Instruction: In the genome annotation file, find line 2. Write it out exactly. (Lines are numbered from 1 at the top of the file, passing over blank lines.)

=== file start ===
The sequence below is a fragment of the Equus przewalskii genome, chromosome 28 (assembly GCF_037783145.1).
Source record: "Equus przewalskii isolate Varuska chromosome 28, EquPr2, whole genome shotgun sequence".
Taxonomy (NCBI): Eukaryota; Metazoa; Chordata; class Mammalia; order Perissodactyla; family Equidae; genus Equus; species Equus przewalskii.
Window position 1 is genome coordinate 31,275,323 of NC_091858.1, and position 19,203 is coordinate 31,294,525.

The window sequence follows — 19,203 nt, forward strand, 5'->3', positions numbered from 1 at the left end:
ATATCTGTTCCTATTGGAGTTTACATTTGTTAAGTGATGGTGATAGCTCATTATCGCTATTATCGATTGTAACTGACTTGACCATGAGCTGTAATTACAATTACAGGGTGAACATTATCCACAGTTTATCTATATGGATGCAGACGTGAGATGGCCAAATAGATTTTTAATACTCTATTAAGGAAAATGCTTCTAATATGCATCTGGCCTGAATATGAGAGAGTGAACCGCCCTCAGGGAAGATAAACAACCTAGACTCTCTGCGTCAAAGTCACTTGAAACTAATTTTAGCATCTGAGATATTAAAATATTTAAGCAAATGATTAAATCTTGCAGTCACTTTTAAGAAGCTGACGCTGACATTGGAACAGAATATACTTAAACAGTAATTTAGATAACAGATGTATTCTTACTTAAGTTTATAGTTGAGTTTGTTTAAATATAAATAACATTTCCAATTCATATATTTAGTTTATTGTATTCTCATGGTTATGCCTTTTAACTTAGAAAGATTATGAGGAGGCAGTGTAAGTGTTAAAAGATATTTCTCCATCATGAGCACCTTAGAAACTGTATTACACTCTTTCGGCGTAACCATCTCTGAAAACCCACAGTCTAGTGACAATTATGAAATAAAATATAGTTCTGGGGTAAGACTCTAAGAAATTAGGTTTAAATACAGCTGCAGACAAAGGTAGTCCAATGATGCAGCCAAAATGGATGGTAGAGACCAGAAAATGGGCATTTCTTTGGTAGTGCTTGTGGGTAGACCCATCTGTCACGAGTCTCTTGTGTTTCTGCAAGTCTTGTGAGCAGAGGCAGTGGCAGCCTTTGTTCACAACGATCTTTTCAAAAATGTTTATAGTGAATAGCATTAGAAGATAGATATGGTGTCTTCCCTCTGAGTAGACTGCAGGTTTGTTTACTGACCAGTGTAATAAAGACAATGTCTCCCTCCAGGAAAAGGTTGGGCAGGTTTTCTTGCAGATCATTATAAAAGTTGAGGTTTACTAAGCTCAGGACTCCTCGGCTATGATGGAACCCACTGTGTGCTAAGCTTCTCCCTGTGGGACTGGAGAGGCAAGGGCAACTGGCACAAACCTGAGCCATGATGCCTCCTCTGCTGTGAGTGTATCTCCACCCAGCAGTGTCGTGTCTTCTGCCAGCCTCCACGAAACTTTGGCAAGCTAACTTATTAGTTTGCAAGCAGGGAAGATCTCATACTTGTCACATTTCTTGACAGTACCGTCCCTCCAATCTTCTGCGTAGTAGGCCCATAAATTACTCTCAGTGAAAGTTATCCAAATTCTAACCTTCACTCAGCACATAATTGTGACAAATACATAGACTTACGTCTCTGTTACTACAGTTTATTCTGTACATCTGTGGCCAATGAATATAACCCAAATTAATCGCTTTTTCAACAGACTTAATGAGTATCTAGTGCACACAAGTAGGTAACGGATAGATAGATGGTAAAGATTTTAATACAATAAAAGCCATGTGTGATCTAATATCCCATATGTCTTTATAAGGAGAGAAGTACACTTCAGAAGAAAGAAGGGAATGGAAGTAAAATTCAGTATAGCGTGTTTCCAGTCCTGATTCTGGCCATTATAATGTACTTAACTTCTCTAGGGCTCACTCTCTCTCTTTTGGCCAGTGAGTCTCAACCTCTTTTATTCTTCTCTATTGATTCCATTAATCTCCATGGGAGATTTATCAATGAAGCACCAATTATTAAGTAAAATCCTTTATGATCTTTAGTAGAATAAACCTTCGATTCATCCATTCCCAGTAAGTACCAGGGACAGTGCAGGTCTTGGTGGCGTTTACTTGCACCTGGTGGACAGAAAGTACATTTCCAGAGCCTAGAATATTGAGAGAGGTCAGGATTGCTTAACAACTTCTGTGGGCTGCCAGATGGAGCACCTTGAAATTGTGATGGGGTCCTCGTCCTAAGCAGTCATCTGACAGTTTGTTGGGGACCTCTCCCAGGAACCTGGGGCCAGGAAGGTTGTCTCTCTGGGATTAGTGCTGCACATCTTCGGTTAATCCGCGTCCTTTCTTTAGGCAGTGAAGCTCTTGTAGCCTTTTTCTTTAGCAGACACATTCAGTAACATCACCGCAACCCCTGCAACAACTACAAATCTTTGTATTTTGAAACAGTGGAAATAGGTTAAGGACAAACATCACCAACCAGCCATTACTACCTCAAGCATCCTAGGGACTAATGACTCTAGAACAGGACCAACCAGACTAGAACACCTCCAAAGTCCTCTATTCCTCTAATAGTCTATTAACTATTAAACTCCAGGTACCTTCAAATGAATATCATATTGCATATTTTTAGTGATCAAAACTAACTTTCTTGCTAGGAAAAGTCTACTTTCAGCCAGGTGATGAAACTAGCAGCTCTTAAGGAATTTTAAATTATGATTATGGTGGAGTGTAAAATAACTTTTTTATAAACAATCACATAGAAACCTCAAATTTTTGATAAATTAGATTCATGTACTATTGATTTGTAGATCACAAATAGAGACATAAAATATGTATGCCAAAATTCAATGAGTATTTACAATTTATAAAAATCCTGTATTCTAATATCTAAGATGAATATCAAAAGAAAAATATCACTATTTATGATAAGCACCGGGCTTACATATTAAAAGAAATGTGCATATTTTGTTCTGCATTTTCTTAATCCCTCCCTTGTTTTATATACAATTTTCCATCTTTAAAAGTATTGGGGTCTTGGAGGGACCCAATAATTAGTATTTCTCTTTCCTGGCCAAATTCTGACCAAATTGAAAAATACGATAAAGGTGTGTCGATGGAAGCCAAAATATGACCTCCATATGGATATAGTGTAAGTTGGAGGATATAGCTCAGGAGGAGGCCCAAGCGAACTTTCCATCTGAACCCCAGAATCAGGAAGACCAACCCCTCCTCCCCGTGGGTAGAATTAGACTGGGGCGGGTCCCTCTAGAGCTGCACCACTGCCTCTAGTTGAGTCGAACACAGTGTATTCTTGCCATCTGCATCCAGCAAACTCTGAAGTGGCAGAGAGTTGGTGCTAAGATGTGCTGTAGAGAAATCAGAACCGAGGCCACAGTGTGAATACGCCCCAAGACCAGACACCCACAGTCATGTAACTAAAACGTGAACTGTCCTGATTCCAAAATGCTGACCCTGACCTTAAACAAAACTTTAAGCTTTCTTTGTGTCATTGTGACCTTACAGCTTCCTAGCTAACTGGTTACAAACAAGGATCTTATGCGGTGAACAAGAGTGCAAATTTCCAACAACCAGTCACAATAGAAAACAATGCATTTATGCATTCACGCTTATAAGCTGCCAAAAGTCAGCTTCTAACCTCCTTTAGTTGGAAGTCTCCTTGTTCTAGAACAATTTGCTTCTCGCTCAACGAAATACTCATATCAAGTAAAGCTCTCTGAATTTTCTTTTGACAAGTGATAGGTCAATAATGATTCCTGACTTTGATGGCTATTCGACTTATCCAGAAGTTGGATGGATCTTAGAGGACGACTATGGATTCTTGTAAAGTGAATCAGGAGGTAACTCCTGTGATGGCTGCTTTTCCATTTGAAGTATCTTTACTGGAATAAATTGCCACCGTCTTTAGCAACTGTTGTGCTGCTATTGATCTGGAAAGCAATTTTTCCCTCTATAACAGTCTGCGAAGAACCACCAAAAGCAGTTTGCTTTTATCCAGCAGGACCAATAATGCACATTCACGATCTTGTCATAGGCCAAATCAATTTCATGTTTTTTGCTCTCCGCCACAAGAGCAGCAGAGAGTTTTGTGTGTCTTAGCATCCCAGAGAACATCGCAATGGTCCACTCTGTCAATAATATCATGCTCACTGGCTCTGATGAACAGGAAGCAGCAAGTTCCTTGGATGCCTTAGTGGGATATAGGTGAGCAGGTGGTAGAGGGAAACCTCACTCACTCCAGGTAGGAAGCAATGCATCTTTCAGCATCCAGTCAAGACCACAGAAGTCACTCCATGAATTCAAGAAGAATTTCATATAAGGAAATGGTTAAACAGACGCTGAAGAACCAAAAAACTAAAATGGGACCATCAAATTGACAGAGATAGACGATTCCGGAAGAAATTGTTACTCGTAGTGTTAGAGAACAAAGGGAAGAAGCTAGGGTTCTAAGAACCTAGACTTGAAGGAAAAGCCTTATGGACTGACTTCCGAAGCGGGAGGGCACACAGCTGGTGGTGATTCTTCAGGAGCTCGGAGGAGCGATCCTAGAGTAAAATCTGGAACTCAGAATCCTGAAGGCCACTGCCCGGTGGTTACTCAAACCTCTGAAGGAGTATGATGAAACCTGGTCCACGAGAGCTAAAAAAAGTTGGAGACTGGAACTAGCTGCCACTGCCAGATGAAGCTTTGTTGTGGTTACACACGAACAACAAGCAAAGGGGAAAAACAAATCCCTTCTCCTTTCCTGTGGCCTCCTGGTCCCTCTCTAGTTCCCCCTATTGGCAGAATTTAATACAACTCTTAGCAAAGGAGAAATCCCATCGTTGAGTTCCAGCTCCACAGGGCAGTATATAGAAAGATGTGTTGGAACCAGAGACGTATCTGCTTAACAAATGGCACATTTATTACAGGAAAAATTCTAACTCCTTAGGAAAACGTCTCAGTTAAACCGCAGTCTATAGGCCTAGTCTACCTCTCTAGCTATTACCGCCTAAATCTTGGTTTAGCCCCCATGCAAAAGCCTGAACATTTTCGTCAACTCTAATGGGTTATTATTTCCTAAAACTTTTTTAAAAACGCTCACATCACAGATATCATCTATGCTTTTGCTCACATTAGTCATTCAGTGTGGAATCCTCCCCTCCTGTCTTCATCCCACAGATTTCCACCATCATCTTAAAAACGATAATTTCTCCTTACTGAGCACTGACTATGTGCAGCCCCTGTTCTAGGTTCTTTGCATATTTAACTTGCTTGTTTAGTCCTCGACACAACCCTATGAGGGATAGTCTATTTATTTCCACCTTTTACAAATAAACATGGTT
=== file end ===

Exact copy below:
Source record: "Equus przewalskii isolate Varuska chromosome 28, EquPr2, whole genome shotgun sequence".